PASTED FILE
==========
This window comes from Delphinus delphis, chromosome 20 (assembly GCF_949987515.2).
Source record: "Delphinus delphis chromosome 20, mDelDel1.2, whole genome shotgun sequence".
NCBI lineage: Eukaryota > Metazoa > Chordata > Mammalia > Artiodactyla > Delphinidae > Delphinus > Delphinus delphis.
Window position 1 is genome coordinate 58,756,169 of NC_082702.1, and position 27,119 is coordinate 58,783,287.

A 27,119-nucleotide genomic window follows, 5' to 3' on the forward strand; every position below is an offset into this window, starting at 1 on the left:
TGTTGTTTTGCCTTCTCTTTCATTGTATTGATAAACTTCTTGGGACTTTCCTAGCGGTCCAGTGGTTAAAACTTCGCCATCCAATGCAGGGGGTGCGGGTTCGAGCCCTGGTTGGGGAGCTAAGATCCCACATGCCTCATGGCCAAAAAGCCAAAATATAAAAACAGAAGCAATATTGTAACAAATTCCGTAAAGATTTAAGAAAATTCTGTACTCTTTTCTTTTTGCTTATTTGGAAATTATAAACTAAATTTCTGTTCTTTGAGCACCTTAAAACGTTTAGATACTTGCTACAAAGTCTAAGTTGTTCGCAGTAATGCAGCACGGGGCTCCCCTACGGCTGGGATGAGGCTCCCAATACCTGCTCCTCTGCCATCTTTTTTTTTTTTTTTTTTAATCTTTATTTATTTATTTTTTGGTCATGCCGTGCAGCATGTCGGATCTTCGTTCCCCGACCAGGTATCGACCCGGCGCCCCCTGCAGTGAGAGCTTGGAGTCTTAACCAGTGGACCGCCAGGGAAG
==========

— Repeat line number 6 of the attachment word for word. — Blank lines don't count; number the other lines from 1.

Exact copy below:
TGTTGTTTTGCCTTCTCTTTCATTGTATTGATAAACTTCTTGGGACTTTCCTAGCGGTCCAGTGGTTAAAACTTCGCCATCCAATGCAGGGGGTGCGGGTTCGAGCCCTGGTTGGGGAGCTAAGATCCCACATGCCTCATGGCCAAAAAGCCAAAATATAAAAACAGAAGCAATATTGTAACAAATTCCGTAAAGATTTAAGAAAATTCTGTACTCTTTTCTTTTTGCTTATTTGGAAATTATAAACTAAATTTCTGTTCTTTGAGCACCTTAAAACGTTTAGATACTTGCTACAAAGTCTAAGTTGTTCGCAGTAATGCAGCACGGGGCTCCCCTACGGCTGGGATGAGGCTCCCAATACCTGCTCCTCTGCCATCTTTTTTTTTTTTTTTTTTAATCTTTATTTATTTATTTTTTGGTCATGCCGTGCAGCATGTCGGATCTTCGTTCCCCGACCAGGTATCGACCCGGCGCCCCCTGCAGTGAGAGCTTGGAGTCTTAACCAGTGGACCGCCAGGGAAG